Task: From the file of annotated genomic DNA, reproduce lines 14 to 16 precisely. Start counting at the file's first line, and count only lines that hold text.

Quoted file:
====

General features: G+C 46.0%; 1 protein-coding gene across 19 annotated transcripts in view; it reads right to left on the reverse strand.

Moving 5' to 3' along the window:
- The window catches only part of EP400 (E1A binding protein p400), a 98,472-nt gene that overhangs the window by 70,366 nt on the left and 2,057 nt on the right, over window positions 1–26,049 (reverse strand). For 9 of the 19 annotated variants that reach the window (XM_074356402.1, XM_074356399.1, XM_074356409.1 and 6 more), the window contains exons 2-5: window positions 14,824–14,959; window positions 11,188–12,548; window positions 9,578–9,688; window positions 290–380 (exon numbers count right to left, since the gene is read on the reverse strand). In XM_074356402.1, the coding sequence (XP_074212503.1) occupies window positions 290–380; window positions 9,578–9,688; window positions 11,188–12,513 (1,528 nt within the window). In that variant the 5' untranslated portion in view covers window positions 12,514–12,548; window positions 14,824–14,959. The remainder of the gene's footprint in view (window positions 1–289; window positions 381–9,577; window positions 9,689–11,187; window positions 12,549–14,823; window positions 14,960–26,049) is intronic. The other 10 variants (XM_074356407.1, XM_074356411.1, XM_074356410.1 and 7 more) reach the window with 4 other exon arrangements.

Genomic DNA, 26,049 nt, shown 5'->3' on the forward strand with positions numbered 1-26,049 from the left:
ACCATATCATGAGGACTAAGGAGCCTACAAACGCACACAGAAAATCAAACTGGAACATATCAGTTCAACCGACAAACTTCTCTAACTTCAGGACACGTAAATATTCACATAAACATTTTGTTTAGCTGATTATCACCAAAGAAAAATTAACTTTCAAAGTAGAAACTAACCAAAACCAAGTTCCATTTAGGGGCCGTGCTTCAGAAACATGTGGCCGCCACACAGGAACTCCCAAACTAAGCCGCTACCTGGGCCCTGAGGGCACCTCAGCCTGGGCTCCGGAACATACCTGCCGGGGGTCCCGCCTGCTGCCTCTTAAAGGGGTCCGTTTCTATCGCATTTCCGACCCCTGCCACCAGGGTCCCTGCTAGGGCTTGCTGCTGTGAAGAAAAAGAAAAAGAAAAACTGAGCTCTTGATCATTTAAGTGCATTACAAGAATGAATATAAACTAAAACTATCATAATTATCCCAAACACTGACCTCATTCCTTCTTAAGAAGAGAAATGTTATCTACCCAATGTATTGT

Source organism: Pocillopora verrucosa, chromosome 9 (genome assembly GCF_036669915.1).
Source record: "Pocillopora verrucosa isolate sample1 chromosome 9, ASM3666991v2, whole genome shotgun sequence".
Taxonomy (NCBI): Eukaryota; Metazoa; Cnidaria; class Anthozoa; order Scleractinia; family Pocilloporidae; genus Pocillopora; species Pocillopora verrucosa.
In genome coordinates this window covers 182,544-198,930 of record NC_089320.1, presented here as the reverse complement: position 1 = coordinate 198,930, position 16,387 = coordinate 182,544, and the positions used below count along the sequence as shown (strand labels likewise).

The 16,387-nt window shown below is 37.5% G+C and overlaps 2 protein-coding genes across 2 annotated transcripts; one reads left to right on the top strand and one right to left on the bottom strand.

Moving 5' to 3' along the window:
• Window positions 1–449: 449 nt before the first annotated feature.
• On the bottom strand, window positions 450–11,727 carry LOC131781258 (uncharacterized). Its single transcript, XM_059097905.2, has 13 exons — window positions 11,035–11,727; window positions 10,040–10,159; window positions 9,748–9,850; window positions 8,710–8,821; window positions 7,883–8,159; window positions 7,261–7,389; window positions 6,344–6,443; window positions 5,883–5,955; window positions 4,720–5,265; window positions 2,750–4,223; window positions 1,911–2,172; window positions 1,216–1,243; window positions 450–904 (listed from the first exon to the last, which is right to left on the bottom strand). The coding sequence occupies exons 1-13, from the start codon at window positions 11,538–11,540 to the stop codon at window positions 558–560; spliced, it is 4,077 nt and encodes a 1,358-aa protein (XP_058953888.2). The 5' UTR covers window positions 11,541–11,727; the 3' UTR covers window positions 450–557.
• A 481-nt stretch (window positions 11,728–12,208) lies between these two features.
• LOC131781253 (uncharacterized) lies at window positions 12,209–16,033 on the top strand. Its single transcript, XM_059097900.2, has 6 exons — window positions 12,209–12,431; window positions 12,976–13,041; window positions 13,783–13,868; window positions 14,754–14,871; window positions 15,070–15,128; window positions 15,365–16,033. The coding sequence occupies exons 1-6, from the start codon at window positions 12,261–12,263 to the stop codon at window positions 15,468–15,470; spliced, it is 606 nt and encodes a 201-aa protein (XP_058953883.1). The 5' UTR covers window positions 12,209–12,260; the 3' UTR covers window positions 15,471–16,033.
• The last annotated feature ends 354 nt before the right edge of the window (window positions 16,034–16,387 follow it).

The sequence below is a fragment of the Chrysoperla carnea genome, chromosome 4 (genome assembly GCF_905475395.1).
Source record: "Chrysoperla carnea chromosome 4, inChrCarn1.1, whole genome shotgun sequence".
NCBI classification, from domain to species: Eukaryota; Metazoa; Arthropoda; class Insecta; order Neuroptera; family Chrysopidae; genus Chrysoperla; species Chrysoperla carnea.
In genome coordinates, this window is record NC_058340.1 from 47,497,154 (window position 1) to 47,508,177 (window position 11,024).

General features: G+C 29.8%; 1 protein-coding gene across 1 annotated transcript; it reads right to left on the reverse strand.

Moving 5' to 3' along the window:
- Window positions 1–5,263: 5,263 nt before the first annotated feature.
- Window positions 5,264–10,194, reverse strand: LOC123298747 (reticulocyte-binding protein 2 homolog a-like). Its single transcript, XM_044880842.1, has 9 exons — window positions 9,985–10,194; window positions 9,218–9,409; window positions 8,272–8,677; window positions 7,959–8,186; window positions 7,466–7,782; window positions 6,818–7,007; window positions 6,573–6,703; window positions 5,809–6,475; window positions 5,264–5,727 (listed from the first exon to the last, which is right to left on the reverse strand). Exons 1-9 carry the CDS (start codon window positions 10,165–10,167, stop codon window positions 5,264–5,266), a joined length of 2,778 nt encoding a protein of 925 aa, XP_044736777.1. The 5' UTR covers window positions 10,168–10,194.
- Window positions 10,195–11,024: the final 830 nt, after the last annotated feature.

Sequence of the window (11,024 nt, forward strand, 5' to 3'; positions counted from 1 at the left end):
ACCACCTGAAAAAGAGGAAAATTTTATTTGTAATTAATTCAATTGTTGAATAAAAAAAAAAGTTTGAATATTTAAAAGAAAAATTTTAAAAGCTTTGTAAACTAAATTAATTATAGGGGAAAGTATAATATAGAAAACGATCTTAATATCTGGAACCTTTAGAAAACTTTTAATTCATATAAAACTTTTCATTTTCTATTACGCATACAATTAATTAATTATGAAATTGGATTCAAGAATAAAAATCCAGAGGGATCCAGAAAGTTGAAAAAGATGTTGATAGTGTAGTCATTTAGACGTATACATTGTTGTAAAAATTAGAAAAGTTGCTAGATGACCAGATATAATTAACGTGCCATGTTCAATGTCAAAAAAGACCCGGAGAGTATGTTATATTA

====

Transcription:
• A 481-nt stretch (window positions 11,728–12,208) lies between these two features.
• LOC131781253 (uncharacterized) lies at window positions 12,209–16,033 on the top strand. Its single transcript, XM_059097900.2, has 6 exons — window positions 12,209–12,431; window positions 12,976–13,041; window positions 13,783–13,868; window positions 14,754–14,871; window positions 15,070–15,128; window positions 15,365–16,033. The coding sequence occupies exons 1-6, from the start codon at window positions 12,261–12,263 to the stop codon at window positions 15,468–15,470; spliced, it is 606 nt and encodes a 201-aa protein (XP_058953883.1). The 5' UTR covers window positions 12,209–12,260; the 3' UTR covers window positions 15,471–16,033.
• The last annotated feature ends 354 nt before the right edge of the window (window positions 16,034–16,387 follow it).